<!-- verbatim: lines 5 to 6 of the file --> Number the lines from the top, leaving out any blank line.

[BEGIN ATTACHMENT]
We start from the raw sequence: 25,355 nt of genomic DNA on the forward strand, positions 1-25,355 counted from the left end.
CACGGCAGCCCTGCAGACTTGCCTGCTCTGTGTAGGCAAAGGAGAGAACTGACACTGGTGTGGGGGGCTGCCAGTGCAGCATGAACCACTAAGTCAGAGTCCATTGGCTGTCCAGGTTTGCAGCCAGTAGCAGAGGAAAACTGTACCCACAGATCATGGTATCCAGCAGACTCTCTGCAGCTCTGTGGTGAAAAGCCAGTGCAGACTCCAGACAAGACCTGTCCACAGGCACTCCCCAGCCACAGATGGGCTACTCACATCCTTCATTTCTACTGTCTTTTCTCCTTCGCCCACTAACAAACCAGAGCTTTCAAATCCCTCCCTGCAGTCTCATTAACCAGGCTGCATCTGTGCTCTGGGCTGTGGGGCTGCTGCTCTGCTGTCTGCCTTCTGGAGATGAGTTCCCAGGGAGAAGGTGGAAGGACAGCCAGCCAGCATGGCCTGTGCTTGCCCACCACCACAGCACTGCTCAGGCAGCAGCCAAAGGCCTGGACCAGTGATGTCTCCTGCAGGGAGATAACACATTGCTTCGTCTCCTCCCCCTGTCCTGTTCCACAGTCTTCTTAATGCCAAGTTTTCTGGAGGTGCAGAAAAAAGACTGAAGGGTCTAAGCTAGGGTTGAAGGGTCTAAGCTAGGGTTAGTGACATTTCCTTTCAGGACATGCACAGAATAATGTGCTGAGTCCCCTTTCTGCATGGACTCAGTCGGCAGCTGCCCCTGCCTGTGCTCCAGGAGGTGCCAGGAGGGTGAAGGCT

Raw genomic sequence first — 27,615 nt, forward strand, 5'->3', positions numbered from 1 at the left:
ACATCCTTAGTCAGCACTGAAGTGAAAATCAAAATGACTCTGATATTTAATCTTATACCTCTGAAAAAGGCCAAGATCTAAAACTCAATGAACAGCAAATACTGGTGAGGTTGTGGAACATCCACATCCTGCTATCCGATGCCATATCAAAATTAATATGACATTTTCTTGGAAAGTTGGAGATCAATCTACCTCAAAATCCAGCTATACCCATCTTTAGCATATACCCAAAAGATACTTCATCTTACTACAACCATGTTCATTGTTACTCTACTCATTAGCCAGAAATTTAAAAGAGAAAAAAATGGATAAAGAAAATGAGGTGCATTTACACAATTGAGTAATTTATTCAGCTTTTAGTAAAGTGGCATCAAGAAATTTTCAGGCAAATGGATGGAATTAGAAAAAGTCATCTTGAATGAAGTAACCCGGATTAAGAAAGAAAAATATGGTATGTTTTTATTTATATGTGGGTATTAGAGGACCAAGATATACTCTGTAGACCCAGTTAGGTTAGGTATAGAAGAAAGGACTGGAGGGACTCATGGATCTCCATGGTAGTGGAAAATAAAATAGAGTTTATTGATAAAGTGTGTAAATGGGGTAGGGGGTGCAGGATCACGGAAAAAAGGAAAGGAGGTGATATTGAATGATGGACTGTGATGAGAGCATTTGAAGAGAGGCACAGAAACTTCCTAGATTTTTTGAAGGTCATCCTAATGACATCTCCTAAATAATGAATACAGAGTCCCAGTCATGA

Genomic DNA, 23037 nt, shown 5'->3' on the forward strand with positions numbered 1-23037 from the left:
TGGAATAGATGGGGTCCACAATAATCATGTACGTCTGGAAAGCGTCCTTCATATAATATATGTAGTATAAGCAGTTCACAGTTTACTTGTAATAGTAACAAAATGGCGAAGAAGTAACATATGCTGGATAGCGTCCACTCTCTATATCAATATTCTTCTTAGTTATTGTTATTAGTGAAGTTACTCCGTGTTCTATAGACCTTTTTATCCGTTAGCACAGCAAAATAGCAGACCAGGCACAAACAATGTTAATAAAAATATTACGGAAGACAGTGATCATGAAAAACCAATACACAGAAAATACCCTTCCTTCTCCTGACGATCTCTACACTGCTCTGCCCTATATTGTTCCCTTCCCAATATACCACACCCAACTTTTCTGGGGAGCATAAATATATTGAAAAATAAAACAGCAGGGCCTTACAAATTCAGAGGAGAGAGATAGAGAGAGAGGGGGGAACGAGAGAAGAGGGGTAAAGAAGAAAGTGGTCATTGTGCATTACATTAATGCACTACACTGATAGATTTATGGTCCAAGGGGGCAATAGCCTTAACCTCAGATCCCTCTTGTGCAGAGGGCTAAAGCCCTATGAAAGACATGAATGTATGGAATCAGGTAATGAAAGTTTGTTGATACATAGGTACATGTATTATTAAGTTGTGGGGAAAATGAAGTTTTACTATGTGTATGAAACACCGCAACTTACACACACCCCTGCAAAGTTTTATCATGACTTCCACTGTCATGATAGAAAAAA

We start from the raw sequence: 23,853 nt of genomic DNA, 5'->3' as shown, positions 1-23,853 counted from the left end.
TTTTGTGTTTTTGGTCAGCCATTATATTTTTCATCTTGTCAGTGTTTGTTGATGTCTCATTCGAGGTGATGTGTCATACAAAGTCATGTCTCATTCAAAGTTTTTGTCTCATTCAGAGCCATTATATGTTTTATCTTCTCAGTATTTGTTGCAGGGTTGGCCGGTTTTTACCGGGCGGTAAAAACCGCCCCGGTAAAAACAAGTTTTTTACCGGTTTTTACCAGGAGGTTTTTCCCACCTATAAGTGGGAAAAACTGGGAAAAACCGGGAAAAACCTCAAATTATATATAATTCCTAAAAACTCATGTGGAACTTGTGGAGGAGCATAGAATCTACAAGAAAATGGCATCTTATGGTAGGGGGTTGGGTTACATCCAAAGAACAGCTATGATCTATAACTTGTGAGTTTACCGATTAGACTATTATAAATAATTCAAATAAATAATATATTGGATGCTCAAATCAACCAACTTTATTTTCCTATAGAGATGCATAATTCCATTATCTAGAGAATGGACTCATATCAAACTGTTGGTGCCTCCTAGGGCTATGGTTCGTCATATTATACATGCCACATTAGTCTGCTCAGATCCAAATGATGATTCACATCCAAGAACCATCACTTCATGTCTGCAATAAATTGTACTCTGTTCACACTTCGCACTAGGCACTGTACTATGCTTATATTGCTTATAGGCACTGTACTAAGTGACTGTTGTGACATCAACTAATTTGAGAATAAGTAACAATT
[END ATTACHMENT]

Genomic DNA, 23037 nt, shown 5'->3' on the forward strand with positions numbered 1-23037 from the left:
TGGAATAGATGGGGTCCACAATAATCATGTACGTCTGGAAAGCGTCCTTCATATAATATATGTAGTATAAGCAGTTCACAGTTTACTTGTAATAGTAACAAAATGGCGAAGAAGTAACATATGCTGGATAGCGTCCACTCTCTATATCAATATTCTTCTTAGTTATTGTTATTAGTGAAGTTACTCCGTGTTCTATAGACCTTTTTATCCGTTAGCACAGCAAAATAGCAGACCAGGCACAAACAATGTTAATAAAAATATTACGGAAGACAGTGATCATGAAAAACCAATACACAGAAAATACCCTTCCTTCTCCTGACGATCTCTACACTGCTCTGCCCTATATTGTTCCCTTCCCAATATACCACACCCAACTTTTCTGGGGAGCATAAATATATTGAAAAATAAAACAGCAGGGCCTTACAAATTCAGAGGAGAGAGATAGAGAGAGAGGGGGGAACGAGAGAAGAGGGGTAAAGAAGAAAGTGGTCATTGTGCATTACATTAATGCACTACACTGATAGATTTATGGTCCAAGGGGGCAATAGCCTTAACCTCAGATCCCTCTTGTGCAGAGGGCTAAAGCCCTATGAAAGACATGAATGTATGGAATCAGGTAATGAAAGTTTGTTGATACATAGGTACATGTATTATTAAGTTGTGGGGAAAATGAAGTTTTACTATGTGTATGAAACACCGCAACTTACACACACCCCTGCAAAGTTTTATCATGACTTCCACTGTCATGATAGAAAAAA